The first, dated December 4, requests the assistance of “competent U.S. authorities (Department of Justice, FBI, Police)” in locating an individual whose name is blacked out. It also states that the person “might have been” at two locations in the Miami area, including the Setai Miami Beach Hotel, and the Portofino Tower between July 5-7, 2019.

The second, dated December 10, makes a similar request, and adds a second name, apparently an assumed name that Plahotniuc is known to travel under.

Angela Starinschi, a spokeswoman for the CNA, said the blacked-out names in the letters were Plahotniuc. “The CNA is waiting for an official response from the U.S. authorities. On unofficial channels, however, we already have the information that the [individual] is on the territory of the United States,” Starinschi told RFE/RL on March 3.

On January 13, Secretary of State Mike Pompeo announced the imposition of visa bans on Plahotniuc and his family.

U.S. government agencies declined to answer RFE/RL’s questions about whether Plahotniuc was in the United States. The State Department referred question to the Department of Homeland Security, which refused to answer, citing privacy concerns.

The FBI also declined to answer questions from RFE/RL.

However, one U.S. government official confirmed that Plahotniuc had been in the United States in recent weeks, though it was unclear whether he was there when the official spoke, on March 4. Another person reported seeing Plahotniuc attending a lavish dinner at a Chinese restaurant in Miami, Florida, in late January.

Both individuals spoke on condition of anonymity.

“As far as I know, Plahotniuc is in the United States,” Andrian Candu, a former speaker of parliament and Plahotniuc’s godson, told RFE/RL on March 4. “This should be no surprise to anyone.”

Kyle Parker, a top staffer for the Helsinki Commission, a U.S. government agency that monitors human rights, said the U.S. government had several policy tools to target criminals and corrupt officials around the world: the State Department visa designation; the Magnitsky Act, a 2012 law aimed at targeting Russian officials deemed to be corrupt or human rights abusers; and a broader Global Magnitsky Act, which was passed in 2016 and targets such people worldwide.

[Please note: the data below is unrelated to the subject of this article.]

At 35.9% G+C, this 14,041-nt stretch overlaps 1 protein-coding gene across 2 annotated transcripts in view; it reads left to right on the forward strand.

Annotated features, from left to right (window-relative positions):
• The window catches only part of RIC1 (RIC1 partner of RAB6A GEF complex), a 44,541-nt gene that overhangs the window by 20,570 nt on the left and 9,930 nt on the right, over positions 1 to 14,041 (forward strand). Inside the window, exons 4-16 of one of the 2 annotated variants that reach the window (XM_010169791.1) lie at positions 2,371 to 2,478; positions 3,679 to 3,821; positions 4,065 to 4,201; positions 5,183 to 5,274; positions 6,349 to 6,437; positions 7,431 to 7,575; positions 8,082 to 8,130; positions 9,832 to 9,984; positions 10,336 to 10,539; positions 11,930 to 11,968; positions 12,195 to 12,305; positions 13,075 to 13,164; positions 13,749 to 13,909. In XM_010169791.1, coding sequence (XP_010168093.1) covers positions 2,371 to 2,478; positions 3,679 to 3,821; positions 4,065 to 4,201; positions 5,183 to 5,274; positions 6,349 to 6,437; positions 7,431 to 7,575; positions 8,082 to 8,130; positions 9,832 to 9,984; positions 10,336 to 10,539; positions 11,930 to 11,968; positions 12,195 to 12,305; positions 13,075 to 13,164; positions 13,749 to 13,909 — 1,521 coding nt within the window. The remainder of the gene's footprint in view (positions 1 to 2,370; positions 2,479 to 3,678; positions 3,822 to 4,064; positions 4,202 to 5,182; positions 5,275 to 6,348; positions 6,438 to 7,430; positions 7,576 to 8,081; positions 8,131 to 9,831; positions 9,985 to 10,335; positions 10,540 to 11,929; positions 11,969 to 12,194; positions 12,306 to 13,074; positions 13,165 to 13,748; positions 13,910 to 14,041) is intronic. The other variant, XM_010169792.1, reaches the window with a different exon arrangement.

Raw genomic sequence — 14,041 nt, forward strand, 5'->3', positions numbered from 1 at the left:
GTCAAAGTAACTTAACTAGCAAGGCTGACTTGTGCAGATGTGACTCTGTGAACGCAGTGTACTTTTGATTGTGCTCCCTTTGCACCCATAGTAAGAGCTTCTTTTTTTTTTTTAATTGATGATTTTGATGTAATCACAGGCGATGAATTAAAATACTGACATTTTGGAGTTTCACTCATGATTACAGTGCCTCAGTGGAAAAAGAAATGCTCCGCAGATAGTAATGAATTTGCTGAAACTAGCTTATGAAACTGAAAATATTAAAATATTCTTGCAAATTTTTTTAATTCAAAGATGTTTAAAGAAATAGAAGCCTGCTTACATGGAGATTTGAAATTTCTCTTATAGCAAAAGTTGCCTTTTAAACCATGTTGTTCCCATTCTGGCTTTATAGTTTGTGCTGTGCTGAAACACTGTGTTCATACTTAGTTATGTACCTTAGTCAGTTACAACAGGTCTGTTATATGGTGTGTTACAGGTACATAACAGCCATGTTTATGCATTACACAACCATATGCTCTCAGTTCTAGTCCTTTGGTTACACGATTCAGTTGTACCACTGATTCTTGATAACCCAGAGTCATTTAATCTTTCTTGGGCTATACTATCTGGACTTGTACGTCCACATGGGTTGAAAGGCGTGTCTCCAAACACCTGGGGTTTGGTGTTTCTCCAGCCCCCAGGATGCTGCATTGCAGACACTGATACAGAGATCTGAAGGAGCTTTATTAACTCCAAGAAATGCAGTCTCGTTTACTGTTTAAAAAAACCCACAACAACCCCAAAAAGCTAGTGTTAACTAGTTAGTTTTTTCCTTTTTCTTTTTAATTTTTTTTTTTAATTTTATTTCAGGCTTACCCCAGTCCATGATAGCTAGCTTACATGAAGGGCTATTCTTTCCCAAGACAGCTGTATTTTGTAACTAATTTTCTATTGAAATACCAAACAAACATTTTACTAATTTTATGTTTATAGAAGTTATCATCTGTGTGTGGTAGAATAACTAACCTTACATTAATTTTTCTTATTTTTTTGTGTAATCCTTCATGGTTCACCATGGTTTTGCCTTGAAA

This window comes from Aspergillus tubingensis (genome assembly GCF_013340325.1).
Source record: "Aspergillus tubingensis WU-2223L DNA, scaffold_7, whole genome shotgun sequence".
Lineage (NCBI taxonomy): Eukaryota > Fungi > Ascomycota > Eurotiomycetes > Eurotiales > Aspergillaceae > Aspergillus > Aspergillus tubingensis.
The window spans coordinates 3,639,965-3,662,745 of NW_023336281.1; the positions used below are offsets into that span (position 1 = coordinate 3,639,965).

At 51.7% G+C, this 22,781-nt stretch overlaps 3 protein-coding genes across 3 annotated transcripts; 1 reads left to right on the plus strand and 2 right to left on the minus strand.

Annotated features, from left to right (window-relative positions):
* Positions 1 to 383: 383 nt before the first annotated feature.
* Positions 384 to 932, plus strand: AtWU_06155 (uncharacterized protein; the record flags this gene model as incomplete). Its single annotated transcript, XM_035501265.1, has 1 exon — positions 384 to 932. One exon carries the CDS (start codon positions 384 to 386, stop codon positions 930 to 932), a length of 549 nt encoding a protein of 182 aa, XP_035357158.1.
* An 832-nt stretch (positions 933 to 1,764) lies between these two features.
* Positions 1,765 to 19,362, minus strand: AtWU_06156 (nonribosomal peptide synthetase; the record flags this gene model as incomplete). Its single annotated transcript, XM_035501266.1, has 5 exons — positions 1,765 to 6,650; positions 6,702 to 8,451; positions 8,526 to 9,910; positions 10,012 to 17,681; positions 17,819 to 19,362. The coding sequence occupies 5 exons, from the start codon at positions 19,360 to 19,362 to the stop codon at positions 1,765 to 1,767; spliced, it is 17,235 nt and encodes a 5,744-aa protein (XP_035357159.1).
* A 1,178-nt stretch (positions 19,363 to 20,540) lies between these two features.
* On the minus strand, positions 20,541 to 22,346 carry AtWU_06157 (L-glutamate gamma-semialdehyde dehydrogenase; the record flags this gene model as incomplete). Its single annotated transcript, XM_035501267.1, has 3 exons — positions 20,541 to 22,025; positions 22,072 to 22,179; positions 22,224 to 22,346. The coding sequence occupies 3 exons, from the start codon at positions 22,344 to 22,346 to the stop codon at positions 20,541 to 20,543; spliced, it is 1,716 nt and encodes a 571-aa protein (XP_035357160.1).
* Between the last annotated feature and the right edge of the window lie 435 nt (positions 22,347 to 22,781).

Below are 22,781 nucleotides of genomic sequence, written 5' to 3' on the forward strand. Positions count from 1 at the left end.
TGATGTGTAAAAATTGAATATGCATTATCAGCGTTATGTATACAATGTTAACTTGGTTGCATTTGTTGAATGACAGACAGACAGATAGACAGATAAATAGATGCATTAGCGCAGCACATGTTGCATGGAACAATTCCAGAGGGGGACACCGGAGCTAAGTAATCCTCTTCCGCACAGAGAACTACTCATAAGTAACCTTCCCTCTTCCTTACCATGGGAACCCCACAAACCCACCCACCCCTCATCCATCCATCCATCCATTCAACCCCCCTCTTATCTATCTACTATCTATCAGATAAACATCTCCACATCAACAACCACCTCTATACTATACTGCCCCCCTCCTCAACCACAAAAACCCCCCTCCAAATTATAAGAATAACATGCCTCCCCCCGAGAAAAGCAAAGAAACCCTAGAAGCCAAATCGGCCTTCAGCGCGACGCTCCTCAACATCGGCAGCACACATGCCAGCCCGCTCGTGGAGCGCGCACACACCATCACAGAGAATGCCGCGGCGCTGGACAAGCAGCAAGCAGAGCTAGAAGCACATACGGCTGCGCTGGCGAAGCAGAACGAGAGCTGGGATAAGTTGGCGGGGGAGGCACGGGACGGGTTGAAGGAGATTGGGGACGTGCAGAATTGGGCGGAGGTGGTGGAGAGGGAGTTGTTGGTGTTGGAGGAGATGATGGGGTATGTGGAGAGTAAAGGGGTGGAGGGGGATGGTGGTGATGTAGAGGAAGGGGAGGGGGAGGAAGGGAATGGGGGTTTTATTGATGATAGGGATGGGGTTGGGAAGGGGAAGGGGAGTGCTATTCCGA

Allowing Plahotniuc to be in the United States is problematic, he said. “This story has wider implications,” said Parker, a former congressional staffer who was involved in drafting the Magnitsky legislation. “Something like this is demoralizing to people in places like Moldova where there’s a struggle against massive official corruption.”

“Preventing a situation like this is what we had in mind when passing the Magnitsky laws, we don’t want to be a haven for kleptocrats,” he told RFE/RL.

The law that Plahotniuc was designated under, known by its shorthand, Section 7031, is designed to bar entry to the United States for individuals found to be complicit in “significant corruption” or “gross violation of human rights.” It does not appear to affect foreigners already in the United States.

Washington Influence?

While Plahotniuc’s name is familiar among corruption researchers and experts on former Soviet republics, it is not widely known in broader circles.

Last month, however, his name gained wider currency, when U.S. news media revealed that Richard Grenell, the current acting director of national intelligence, had written a series of article published in U.S. newspapers defending Plahotniuc in 2016.

ProPublica, a U.S. investigative news organization, reported that Grenell did not disclose that he was paid by Plahotniuc for the work, and did not register with the Justice Department under the Foreign Agent Registration Act (FARA).

A representative for Grenell, who later became ambassador to Germany and special envoy for negotiations between Kosovo and Serbia, did not disclose to ProPublica what Grenell’s paid consulting work involved at the time, but he argued that Grenell did not need to register under FARA.

Valeriu Pasa, who leads a Moldovan civil society group called WatchDog.MD, said Plahotniuc’s presence in the United States could be part of an effort by U.S. agencies to glean insights into the larger money laundering that has been documented in Moldova for more than a decade.

“He could be extremely useful and a really good source of information to the U.S.,” Pasa said. “He could be a precious source of information, in the schemes of money laundering that he was directly involved in.”

The Organized Crime and Corruption Reporting Project in 2014 published evidence pointing to a massive, years-long scheme that involved criminal and corrupt politicians in Russia using banks in Moldova.

Sergiu Tofilat, a Moldovan corruption whistle-blower who was elected to the Chisinau city council last year, said the bigger problem for Moldova is that its judicial system had been wholly compromised by corrupt business and government officials. “We don’t know the exact reasons why he is in the United States,” Tofilat told RFE/RL. It would be a good thing “to get Plahotniuc back in Moldova and hold him accountable for the criminal activities that he committed in Moldova over the past 15 years, while in power or very close to power.”

“But for that, we need a truly independent justice system,” he said. “There is no truly independent justice system in Moldova, so there’s no reason to extradite Plahotniuc because he could escape justice.”